The Virtue of Virtuosity
“Harrison Bergeron” by Kurt Vonnegut is about a fictional time in the future where everyone is forced to wear handicapping devices to ensure that everyone is equal. As the story begins, George and Hazel Bergeron are sitting on the couch watching television. George is intellectually superior so every few seconds a raucous noise is played in his ear to keep him from being able to hold a consistent thought, which happens continuously throughout the story. This system of “handicappers” is overseen by a rather unsympathetic woman named Diana Moon Glampers. As George and Hazel are watching a ballet on the T.V., the show is interrupted by a bulletin warning viewers that Harrison Bergeron, George and Hazel's son, has just escaped from jail. Harrison is described as very dangerous, as well as very intelligent and strong, and “under-handicapped” despite the fact that he is fitted with a wide variety of contraptions meant to diminish his ability. This bulletin is interrupted by the appearance of Harrison himself who rushes onstage and removes his “handicappers,” while exclaiming his superiority. He challenges a ballerina to remove hers as well and, after convincing the band to play to the best of their ability, they launch into a superb display of dancing, leaping higher and higher until they touch the ceiling and kiss. At this point the “Handicapper General,” Diana Moon Glampers, rushes in with a shotgun and shoots them both dead. The story ends as George returns from the kitchen with a beer and finds Hazel crying, though neither can remember any of the events that had just unfolded. Vonnegut shows that efforts to force equality have tragic consequences.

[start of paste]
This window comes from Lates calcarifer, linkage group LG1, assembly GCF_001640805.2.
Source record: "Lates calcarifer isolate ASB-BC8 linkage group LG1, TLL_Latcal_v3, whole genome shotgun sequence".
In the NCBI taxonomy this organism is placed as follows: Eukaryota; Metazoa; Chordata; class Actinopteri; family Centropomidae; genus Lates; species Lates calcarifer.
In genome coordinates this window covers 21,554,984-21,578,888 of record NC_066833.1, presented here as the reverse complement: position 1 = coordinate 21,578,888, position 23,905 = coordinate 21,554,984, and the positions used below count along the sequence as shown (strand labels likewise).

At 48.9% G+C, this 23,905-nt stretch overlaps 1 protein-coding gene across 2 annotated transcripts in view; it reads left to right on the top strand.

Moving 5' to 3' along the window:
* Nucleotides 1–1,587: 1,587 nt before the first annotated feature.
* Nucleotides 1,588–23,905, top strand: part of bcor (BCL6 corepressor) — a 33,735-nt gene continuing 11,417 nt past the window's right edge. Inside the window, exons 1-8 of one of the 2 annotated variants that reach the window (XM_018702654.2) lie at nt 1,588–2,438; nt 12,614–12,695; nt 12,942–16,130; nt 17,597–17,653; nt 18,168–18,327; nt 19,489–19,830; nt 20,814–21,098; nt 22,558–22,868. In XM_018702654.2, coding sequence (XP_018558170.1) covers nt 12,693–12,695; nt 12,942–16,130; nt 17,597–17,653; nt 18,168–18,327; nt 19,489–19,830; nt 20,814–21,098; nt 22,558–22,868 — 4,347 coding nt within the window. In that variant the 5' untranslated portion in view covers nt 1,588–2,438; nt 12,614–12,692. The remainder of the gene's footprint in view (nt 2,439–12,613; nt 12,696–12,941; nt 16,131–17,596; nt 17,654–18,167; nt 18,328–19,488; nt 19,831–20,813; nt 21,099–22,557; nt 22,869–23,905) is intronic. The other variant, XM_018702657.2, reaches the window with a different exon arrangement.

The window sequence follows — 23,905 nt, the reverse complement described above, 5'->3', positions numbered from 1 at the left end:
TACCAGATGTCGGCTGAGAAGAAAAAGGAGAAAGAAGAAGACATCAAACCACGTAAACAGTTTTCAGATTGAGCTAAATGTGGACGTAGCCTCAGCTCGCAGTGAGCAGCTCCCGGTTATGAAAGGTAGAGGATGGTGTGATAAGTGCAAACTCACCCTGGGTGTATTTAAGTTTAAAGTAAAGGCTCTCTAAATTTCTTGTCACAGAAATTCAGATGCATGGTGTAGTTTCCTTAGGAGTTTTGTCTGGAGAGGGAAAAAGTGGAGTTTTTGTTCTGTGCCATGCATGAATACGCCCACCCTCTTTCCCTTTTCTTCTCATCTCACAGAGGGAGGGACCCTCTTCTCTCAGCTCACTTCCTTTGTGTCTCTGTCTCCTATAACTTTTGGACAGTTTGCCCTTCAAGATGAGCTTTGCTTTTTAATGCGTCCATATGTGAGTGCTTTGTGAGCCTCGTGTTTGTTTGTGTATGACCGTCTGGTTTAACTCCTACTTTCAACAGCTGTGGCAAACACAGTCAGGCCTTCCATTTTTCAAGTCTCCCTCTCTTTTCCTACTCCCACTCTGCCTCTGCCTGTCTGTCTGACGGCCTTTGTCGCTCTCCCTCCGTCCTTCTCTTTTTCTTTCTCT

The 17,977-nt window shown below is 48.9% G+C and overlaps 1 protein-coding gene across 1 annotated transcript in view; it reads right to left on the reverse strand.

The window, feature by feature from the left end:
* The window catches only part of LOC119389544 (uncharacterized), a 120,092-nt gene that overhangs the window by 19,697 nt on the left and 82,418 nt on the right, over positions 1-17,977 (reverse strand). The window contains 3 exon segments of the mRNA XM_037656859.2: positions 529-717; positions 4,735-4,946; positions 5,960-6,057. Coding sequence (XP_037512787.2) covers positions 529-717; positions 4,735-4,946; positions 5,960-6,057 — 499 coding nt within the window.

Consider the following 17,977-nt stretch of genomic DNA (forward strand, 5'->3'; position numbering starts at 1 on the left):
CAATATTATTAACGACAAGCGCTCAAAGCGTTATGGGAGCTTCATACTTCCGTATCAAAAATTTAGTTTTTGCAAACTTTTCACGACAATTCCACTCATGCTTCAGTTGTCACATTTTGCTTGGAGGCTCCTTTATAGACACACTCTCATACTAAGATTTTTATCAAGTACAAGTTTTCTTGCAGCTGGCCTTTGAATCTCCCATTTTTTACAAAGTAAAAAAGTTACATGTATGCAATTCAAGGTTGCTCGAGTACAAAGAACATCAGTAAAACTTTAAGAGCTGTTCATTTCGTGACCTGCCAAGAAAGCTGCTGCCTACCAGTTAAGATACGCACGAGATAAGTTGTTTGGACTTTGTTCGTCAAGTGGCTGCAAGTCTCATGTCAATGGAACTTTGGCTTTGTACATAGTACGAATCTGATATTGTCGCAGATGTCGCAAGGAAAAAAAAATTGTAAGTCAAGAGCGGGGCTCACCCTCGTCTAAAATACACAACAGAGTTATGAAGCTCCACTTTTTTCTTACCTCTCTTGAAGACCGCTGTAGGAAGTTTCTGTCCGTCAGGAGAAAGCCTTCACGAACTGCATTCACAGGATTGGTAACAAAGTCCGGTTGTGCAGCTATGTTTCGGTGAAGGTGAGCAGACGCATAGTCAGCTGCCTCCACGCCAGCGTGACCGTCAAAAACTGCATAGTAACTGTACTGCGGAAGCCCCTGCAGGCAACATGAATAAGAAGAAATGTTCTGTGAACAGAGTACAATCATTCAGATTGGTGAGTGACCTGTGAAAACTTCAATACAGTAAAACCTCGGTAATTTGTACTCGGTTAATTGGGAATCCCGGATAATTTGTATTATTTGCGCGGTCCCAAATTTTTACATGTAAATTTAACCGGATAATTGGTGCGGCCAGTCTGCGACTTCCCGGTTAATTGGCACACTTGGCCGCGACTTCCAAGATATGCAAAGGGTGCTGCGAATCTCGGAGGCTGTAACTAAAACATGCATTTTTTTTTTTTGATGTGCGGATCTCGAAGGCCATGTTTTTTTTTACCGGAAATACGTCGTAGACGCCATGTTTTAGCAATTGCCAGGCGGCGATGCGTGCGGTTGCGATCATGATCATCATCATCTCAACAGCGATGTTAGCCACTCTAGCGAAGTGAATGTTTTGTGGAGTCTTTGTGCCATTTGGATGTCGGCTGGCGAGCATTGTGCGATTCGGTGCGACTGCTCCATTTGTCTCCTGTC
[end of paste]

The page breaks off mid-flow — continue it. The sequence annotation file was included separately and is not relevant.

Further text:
Harrison Bergeron, the protagonist, is only fourteen years old but is described as possessing superlative ability. Vonnegut uses direct characterization when he describes him as “seven feet tall,” “a genius and an athlete” (Vonnegut 10), and “a man that would have awed Thor, the god of...
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